Are you happy with the outcome? ANSWER: I am very, very, very pleased. I believe this trip opened new vistas for teaching journalism to students as the real world of journalism is radically changing. It’s safe to say, I think, that Mena-Allison-Fernandez have been pioneers for the next step in journalism education. They help the WORD to get prominent notice and certainly generated attention about Hunter. There is a lot that can be accomplished in a classroom, of course, but there is a lot that can’t, which is why good instructors encourage their students to apply for internships: To get as much practical experience as possible. But I have to say this experience crammed a lot more into my students than what they might have gotten from a regular newsroom internship. Obviously, most internships don’t allow interns to go to a national convention.

And this trip allowed a real evaluation of my classroom instruction because I was able to see how students’ basic boot camp instruction really prepares them for the next step. But I have to point out these students’ commitment and drive were exceptional: They were up around 6 a.m. and their work day ended around 3 a.m.

Also, there was an interesting synergy between instructor and student. This was not a for-credit exercise, which meant that student and instructor had to relate to each other in a nontraditional way. That is: As peers and not as peers.

There was definitely a give-and-take going on as the teacher-student relationship required new boundaries. The students were treated as professional journalists and they reacted as professional journalists, which meant that the normal class model of professor leading (no matter how benevolent) and students following was tossed as soon as the students and professor arrived at the media center where all the journalists were bivouacked.

5. What were some of the highlights of the trip? ANSWER: Some I witnessed and some I learned about. LEARNED: Mena and Fernandez getting access to the convention floor for Biden’s acceptance speech. They did several interviews there. Mena and Fernandez broadcasting live via the internet — that’s not taught in any class here at Hunter. Allison’s relentless pursuit of caucuses dealing with issues pertinent to issues in the black community here in NYC. I was awed by her persistence. OBSERVED: Allison was the only one who published articles in NAM’s website, a site for professional journalists and writers.  Mena and Fernandez, however, participated in a NAM internet broadcast as well as producing content for the the WORD via Youtube. I WOULD APPRECIATE IF YOU COULD FIND A WAY TO WRITE ABOUT THIS WITHOUT OFFENDING OUR NMA HOSTS: MENA AND FERNANDEZ TECHNICAL ACCOMPLISHMENTS WERE WAY AHEAD OF THE NAM PRODUCERS. WAY AHEAD. I can provide more LEARNED and OBSERVED if you want but these are the ones I most remember now.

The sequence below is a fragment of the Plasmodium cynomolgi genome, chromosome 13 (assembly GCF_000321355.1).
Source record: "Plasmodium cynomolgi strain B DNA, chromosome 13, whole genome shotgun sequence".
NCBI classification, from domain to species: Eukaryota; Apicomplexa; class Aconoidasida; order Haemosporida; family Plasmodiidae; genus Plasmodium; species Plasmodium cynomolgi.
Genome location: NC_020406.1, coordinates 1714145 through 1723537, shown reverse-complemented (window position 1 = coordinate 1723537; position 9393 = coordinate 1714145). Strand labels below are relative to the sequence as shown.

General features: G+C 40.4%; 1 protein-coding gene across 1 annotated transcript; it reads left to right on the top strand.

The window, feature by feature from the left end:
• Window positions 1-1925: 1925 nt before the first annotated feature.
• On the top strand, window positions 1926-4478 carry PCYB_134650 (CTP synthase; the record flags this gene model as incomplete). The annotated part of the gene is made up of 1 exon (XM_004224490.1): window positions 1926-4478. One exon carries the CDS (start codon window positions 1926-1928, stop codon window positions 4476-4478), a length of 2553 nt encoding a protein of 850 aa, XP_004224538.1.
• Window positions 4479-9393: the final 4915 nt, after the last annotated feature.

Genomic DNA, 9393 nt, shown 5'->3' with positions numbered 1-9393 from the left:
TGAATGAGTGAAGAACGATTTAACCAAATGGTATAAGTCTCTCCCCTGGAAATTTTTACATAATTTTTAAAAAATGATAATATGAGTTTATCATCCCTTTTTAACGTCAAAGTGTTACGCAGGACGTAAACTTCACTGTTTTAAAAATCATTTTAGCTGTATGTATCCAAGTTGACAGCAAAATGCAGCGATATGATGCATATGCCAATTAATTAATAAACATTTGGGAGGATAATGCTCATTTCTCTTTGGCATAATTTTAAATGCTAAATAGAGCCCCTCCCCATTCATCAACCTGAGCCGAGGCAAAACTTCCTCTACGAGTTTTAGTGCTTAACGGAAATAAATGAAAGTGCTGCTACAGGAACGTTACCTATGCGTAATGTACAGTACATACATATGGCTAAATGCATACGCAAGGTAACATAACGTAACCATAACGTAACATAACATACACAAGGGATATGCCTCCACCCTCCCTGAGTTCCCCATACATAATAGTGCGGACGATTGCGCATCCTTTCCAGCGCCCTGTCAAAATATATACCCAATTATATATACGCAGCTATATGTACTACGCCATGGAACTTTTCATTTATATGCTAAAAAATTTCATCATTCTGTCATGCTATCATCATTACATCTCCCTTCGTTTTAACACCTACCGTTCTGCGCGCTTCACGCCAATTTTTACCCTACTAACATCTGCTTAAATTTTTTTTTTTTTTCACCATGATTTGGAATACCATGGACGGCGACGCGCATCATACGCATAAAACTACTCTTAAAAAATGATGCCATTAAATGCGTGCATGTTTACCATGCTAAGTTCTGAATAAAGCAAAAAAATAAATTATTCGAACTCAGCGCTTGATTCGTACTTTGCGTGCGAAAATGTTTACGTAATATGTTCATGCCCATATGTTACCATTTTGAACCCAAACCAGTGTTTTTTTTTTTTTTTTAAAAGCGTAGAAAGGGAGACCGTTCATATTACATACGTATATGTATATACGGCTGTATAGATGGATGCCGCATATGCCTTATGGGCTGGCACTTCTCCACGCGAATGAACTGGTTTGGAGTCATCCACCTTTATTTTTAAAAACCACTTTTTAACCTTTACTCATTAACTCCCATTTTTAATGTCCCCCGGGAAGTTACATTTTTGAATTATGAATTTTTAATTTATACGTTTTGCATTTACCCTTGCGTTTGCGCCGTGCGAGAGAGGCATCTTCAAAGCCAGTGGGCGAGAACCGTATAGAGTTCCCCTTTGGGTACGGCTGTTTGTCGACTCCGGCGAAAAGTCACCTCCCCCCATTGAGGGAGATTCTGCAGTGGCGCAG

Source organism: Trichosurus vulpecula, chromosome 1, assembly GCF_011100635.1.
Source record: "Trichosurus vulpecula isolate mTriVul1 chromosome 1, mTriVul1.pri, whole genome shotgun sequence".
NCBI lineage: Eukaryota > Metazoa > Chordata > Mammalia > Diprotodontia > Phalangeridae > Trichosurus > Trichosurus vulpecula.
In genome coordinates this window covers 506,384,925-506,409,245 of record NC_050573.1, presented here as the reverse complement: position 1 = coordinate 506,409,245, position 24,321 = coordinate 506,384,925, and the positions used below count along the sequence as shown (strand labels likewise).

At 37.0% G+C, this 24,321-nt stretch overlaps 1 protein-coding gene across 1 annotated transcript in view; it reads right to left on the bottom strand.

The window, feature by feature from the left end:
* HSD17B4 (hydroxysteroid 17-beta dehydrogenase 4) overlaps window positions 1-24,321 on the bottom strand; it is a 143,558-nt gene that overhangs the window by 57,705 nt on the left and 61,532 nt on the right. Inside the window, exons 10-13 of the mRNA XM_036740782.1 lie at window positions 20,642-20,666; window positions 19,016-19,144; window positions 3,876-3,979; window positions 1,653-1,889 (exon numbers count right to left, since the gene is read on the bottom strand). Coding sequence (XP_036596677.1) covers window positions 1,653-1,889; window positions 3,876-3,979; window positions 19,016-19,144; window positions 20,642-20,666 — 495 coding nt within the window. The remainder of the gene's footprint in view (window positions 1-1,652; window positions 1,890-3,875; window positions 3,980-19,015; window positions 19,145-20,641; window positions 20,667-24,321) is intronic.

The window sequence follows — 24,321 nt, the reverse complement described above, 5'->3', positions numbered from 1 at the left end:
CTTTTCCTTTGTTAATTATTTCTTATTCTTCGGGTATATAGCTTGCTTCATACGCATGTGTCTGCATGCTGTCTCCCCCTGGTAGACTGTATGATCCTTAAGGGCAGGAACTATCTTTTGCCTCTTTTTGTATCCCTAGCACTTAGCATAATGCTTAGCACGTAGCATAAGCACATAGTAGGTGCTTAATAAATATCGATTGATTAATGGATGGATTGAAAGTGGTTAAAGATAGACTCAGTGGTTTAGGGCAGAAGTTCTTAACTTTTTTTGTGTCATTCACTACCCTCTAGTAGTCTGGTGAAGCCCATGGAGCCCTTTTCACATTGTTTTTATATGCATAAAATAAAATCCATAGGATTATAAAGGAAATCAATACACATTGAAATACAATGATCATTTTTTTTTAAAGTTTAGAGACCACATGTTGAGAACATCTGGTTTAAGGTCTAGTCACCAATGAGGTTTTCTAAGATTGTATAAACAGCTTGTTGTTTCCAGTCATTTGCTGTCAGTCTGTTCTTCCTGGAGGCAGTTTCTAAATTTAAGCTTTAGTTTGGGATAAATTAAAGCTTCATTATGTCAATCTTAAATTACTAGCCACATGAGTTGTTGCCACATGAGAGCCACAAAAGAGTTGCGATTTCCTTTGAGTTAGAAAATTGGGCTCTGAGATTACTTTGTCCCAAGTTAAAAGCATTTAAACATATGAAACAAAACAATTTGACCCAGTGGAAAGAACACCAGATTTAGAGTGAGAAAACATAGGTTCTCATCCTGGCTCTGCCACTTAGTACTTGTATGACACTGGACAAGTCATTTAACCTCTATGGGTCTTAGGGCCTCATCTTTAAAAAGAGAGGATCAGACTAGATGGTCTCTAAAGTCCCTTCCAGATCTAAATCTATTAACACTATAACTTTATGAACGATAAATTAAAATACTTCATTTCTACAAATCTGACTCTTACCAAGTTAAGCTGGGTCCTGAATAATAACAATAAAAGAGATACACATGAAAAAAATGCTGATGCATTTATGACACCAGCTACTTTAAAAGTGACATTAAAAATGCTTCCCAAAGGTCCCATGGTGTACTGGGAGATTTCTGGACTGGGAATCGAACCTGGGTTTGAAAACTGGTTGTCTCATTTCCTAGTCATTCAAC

6. What are your thoughts on the pieces of journalism that your students produced while in Denver? ANSWERED ABOVE.

7. Did you also help organize your students’ reporting trip to New Hampshire during the primary season? YES. ANSWERED ABOVE.

8. What do real-world reporting experiences provide to journalism students that classroom time cannot? ANSWERED ABOVE, BUT I WOULD LIKE TO ADD THIS: Students in my advanced reporting classes are required to attend City Council and Community Board meetings for reporting assignments as well as visit State Supreme Court for research assignments. I would love to squeeze in a reporting assignment requiring a visit to the State Legislature. But these kind of assignments, as important as they are, are no where near what Allison, Mena and Fernandez did. I would like to find a way to require my colleagues to give their J-students more real-world out of class assignments but I could best spend my time trying to learn to walk on water. More and more students, however, know the score.


9. Is this the first time that you traveled with your students to a political convention? ANSWER: Yes. Would you do it again? Why or why not? ANSWER: Absolutely yes. I believe such experiences can significantly enhance the learning experience of students, even if they don’t want journalism careers, per se. I believe such experiences give students the opportunities to evaluate if they really want to go into the business. These kind of experiences, however, are not for most students though can be food for many students. I hope that makes sense. Students involved in such activities have to be self-starters and have to be willing to take risks and have to learn from their mistakes. Which raises the question: Did the dynamic trio make mistakes? I don’t know, I didn’t observe any. But if there were I truly believe they did what the pros do: Quickly compensate when things go wrong.

10. What is your official title — and how long have you been teaching at Hunter? ANSWER: Assistant Professor. I forgot how many years. About 15, I think. If you need more specifics about this, I can get them to you sometime this week.

11. Anything else you’d like to add? NOPE. You ask really thorough questions. Where do you want me to drop off the DVD of high-res pictures?